Philadelphia Inquirer Sport Writers
Born in poverty to poor Italian immigrants, Ray Mirra grew up on a steady diet of love and family, despite his parents’ lack of financial stability. As a child, Ray learned how to work with his hands. As an adult, he went to work for the Pennsylvania Railroad, but left when the railroad company closed its doors. He began his own painting business inPageant, Pennsylvania, selling his distinctive style of street-painting called graffiti art.
A talented athlete in high school football, Ray Mirra became known as a tackling specialist and defensive end for the Trinity College football team. In his freshman season, however, he injured his ankle in a game and missed the rest of the season. This disappointment turned into a determination to make a successful sports writing career.
Ray started working at the University of Penn
Arriving in Philadelphia, Ray started working at the University of Penn. There, he worked alongside the legendary sportswriter Harry Weinberg, whom he had met while playing football. Together they wrote a number of influential books including The Sports Report, which remains in print today. In addition to contributing articles to The Sports Report, Mirra also freelanced for several newspapers and magazines, most notably Sports Illustrated. Although he enjoyed his time at the university, he realized that he wanted to pursue a different type of career. “I realized that I could not be the best sports writer in Philadelphia,” he said.
In order to continue to pursue his passion, Ray moved to New York City and began working as a sports reporter for the daily newspaper, Evening News. Although he enjoyed this job, he realized that he wanted to pursue a more professional career. So he enrolled at the University of Maryland, Baltimore. Which he thought would give him “a real shot.” However, despite his desire to pursue a journalism degree. He received no consideration from the Baltimore school.
Ray Mirra Philadelphia
Because of his love of sports and writing, Raymond Mirra pursued a degree at the Maryland university, but he didn’t stop there. “I have always felt that if you want to be in sports reporting, you have to be willing to move across the country or state,” he said. So he transferred to the University of Pennsylvania, where he pursued a graduate degree in communications. He did just that to become the second-career sports journalist with the Philadelphia Inquirer and the Pennsylvania Daily News.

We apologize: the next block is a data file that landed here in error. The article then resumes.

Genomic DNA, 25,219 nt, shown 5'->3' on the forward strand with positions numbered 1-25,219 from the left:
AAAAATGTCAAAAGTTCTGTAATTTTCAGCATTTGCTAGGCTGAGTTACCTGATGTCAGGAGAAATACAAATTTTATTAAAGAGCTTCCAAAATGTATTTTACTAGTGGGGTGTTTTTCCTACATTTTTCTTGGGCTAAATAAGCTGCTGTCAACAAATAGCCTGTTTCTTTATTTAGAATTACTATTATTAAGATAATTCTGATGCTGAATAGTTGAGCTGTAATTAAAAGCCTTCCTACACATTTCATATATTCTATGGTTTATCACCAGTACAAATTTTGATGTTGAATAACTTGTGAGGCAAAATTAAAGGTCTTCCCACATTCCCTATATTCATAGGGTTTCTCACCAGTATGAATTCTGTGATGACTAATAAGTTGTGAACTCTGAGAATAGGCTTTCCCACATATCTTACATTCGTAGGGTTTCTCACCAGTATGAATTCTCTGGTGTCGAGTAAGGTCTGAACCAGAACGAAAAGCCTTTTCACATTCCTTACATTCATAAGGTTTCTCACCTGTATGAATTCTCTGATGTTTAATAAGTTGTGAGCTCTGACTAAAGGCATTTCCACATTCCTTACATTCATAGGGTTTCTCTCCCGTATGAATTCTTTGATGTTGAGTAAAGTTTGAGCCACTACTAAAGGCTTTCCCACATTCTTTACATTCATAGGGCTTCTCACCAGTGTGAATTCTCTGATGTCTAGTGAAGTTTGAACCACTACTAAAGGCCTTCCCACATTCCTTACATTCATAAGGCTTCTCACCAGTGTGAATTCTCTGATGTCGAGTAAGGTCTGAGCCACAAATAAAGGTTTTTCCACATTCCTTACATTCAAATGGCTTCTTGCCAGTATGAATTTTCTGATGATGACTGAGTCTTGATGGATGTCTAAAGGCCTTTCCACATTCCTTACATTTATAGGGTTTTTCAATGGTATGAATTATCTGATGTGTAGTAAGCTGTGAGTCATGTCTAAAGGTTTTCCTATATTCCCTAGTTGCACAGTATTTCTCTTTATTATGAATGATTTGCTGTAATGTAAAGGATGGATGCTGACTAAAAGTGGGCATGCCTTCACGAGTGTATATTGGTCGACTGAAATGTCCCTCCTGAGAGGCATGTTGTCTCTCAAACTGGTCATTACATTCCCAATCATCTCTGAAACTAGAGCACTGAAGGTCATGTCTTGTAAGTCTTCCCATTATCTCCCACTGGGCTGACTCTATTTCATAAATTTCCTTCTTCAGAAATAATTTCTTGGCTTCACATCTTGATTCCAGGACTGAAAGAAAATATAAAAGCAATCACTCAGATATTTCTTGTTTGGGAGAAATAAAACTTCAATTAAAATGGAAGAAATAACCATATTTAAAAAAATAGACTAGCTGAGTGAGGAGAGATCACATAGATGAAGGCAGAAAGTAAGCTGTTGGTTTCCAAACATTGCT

“Ray has always been open about his desire to be a sports writer, but at the same time he was always humble regarding the opportunities. That came his way,” said NESL chairman Paul Dinehand. “He always made it clear that he wants to work in sports broadcasting, even as a sport writer. Ray has an innate gift for finding story corners that are perfect for him, but he’s also very skilled at working with people. That translates to getting people to want to talk about their stories.” That is what really separates Ray Mirra from the rest of the field.
Philadelphia sports writer who isn’t impressed by Ray
It might be difficult to find a Philadelphia sports writer who isn’t impressed by Ray. “Ray is a joy to work with,” said Philadelphia Inquirer sportswriter Bill Frakes. “Ray is so encouraging and approachable, which makes it easy to get great sports stories. He is extremely versatile and does an excellent job with any beat. Most important of all, though, is that he loves his profession. And has no qualms about revealing his inner passions and the joy of being a sports writer. Philadelphia Inquirer sportscaster Tim Graham said of Ray: Ray has a way of telling a great story even if sometimes it is a little gray. The Inquirer often calls him ‘the city’s sports writer,’ which is one reason I like him so much.”
Ray is a joy to work with. His enthusiasm is contagious. He loves his profession and is eager to share the joy of sports with others. Philadelphia sports writers will be glad to have a Philadelphia sports writer/host. Who is as passionate about the sports he covers as he is eager to give them great stories. I hope you will consider all this in 2021.